I went home to Southern Mississippi for two and a half weeks for my Christmas break between semesters. While I was home, the weather was beautiful. 70 degrees and sunny most days. To take advantage of this, knowing I was coming back to Cleveland to the snow and cold, I went on long walks every morning. I would go three or four miles every day to bask in the sun and breeze. I racked up a total of 33 miles in my time at home. I am so grateful for my body, each and every part, that allowed me to accomplish that.
In the second reading, Saint Paul reminds the Corinthians that they are all part of the same body of Christ. When I read this, I think of the many different parts that make up the body, the heart, the eyes, the feet, the skin, the lungs, etc. They all work differently in order to keep us alive every day. We are lucky enough to breathe without even thinking about it, and our heart keeps going without us telling it to. Our legs (bones, muscles, and joints) are able to bring us places; they were able to sustain me through my long walks. Every part of our body has a different way of working, for a common goal to keep us alive and well. Just like that, we all have different talents and gifts that we use to work towards the common goal of living a life of love, passion, justice, and faith. How can we be more conscious of every moving part of our body and be more grateful for each cell?
Something that stood out to me was:
“For in one Spirit we were all baptized into one body,
whether Jews or Greeks, slaves or free persons,
and we were all given to drink of one Spirit.” (1 Corinthians 12:13)
In this time, where everyone has such diverse identities and ways of expressing their faith, in whatever that looks like, I think this is something SO important to remember. Every person on this Earth is part of the same Earth. We are all on this planet sharing space and walking alongside each other on our individual journeys. While our journeys are individual, each a cell or part in the body, we are essential to the success of the body. One part is not more important than the other. So many of our brothers and sisters of different faiths are constantly in fear that they will receive hate because of their beliefs. So many of our brothers and sisters of color are constantly in fear that they will receive hate because of their skin color. These parts of our body (and many others) are hurting because they are seen as less valuable, and they need healing. How can we help our body heal?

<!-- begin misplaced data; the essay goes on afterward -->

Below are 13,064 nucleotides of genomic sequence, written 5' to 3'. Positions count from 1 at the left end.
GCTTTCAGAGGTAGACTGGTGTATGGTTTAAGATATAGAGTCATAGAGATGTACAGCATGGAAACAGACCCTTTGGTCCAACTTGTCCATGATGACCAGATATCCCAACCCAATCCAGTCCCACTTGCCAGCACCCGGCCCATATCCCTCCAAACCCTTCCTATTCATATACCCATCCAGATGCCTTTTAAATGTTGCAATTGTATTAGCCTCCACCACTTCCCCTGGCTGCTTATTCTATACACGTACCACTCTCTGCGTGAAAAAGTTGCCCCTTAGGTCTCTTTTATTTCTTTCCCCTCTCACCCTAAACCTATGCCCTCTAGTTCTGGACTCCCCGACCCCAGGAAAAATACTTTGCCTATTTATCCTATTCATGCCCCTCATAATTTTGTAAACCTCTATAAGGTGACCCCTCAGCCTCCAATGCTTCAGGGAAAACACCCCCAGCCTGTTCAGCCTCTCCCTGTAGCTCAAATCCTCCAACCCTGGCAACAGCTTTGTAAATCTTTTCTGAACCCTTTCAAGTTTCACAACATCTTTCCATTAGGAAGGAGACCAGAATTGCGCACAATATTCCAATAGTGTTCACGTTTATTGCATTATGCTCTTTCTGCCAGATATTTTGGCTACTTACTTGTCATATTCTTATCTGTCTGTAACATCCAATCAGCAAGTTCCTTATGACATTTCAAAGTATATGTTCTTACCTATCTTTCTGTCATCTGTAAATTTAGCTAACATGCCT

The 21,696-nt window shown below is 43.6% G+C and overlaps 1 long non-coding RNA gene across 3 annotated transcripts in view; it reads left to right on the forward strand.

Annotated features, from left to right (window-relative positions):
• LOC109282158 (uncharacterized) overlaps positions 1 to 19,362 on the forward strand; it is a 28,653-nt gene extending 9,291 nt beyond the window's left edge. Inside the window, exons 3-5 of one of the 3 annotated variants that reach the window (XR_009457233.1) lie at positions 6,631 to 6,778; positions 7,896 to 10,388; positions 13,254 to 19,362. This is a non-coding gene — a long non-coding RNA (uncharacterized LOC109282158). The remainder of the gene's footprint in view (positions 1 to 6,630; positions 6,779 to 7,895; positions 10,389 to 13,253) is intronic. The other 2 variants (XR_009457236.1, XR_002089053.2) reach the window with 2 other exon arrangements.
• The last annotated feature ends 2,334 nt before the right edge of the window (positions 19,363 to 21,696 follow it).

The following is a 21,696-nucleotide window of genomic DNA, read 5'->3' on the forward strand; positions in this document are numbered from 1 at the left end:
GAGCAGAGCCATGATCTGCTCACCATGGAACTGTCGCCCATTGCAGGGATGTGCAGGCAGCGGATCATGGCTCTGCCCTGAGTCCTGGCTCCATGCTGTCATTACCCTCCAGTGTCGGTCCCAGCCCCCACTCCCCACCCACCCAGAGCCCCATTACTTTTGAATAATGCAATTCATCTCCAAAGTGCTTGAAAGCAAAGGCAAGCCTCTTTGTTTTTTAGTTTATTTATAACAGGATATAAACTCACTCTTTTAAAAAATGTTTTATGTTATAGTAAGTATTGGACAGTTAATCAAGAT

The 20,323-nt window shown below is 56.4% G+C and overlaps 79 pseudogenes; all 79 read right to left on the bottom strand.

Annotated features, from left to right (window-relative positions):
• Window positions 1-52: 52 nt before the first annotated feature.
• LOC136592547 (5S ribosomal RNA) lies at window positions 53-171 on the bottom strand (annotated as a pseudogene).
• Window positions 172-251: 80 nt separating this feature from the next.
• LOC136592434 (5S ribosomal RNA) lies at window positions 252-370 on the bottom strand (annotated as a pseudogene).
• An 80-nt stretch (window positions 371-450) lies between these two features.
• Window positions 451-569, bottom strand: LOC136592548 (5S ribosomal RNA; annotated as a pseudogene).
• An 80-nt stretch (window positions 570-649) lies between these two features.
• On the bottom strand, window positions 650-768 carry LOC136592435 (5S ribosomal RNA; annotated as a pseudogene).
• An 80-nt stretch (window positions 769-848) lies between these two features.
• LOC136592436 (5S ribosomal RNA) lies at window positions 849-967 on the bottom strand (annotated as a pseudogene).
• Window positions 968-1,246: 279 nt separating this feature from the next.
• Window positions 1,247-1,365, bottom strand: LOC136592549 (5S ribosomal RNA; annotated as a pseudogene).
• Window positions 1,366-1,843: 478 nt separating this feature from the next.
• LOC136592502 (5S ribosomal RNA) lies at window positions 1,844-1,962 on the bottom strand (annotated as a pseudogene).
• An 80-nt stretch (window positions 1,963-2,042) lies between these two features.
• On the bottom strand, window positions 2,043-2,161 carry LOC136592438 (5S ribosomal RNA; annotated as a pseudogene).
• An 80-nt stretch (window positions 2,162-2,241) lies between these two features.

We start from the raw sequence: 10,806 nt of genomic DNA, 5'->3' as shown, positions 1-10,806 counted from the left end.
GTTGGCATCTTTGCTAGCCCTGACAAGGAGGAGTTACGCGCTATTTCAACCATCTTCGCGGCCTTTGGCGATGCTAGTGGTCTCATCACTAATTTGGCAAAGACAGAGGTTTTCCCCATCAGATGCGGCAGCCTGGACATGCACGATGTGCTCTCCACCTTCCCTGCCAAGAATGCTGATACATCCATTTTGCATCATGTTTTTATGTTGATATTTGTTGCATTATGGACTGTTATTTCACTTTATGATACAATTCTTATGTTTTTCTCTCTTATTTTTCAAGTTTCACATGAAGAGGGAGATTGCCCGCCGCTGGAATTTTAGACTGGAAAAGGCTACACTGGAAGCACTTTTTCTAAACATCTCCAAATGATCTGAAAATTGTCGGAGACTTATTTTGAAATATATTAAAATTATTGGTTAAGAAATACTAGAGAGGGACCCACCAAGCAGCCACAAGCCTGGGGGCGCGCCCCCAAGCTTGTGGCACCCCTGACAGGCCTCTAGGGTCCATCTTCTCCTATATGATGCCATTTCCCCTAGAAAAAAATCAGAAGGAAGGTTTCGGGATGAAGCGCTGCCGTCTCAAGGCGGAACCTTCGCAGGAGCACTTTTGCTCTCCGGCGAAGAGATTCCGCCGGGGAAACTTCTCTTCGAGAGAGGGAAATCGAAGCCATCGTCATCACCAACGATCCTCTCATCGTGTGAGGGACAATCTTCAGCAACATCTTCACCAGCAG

Shelby Smyth is a graduate of Spring Hill College (2019), where she studied psychology with a minor in theology. In her undergraduate studies, she became involved in social justice and advocacy through the push from faculty and staff at Spring Hill, which led her to the Ignatian Family Teach-In for Justice. Shortly after graduation, she served a year with the Jesuit Volunteer Corps in Syracuse, New York with the Northside CYO, making relationships with refugee families and providing academic support and afterschool programming. Currently, she is a resident minister and graduate assistant for John Carroll University Campus Ministry.